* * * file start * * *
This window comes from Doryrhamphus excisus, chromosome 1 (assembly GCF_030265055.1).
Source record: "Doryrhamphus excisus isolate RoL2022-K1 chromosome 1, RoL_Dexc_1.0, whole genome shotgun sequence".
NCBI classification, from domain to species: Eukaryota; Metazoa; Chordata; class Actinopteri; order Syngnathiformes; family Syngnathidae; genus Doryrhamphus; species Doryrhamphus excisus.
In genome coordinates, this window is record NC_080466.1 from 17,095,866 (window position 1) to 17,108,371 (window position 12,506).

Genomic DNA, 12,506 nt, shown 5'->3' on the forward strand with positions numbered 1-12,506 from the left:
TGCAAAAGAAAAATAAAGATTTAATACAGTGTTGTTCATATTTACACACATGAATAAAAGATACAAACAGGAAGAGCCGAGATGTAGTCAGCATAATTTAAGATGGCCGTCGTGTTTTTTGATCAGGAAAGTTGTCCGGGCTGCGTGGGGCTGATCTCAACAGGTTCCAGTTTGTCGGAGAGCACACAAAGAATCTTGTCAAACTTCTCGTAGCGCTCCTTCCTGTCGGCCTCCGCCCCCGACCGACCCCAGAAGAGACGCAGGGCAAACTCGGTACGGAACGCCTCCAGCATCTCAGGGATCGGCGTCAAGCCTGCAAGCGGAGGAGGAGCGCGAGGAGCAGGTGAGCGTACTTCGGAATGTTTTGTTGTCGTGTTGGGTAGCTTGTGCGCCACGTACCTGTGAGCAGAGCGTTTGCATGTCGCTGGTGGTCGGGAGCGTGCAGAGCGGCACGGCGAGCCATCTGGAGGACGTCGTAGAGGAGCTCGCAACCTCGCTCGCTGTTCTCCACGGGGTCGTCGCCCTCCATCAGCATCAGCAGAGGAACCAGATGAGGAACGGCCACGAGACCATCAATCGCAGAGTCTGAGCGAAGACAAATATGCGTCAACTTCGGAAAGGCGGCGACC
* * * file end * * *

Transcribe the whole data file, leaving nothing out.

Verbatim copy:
This window comes from Doryrhamphus excisus, chromosome 1 (assembly GCF_030265055.1).
Source record: "Doryrhamphus excisus isolate RoL2022-K1 chromosome 1, RoL_Dexc_1.0, whole genome shotgun sequence".
NCBI classification, from domain to species: Eukaryota; Metazoa; Chordata; class Actinopteri; order Syngnathiformes; family Syngnathidae; genus Doryrhamphus; species Doryrhamphus excisus.
In genome coordinates, this window is record NC_080466.1 from 17,095,866 (window position 1) to 17,108,371 (window position 12,506).

Genomic DNA, 12,506 nt, shown 5'->3' on the forward strand with positions numbered 1-12,506 from the left:
TGCAAAAGAAAAATAAAGATTTAATACAGTGTTGTTCATATTTACACACATGAATAAAAGATACAAACAGGAAGAGCCGAGATGTAGTCAGCATAATTTAAGATGGCCGTCGTGTTTTTTGATCAGGAAAGTTGTCCGGGCTGCGTGGGGCTGATCTCAACAGGTTCCAGTTTGTCGGAGAGCACACAAAGAATCTTGTCAAACTTCTCGTAGCGCTCCTTCCTGTCGGCCTCCGCCCCCGACCGACCCCAGAAGAGACGCAGGGCAAACTCGGTACGGAACGCCTCCAGCATCTCAGGGATCGGCGTCAAGCCTGCAAGCGGAGGAGGAGCGCGAGGAGCAGGTGAGCGTACTTCGGAATGTTTTGTTGTCGTGTTGGGTAGCTTGTGCGCCACGTACCTGTGAGCAGAGCGTTTGCATGTCGCTGGTGGTCGGGAGCGTGCAGAGCGGCACGGCGAGCCATCTGGAGGACGTCGTAGAGGAGCTCGCAACCTCGCTCGCTGTTCTCCACGGGGTCGTCGCCCTCCATCAGCATCAGCAGAGGAACCAGATGAGGAACGGCCACGAGACCATCAATCGCAGAGTCTGAGCGAAGACAAATATGCGTCAACTTCGGAAAGGCGGCGACC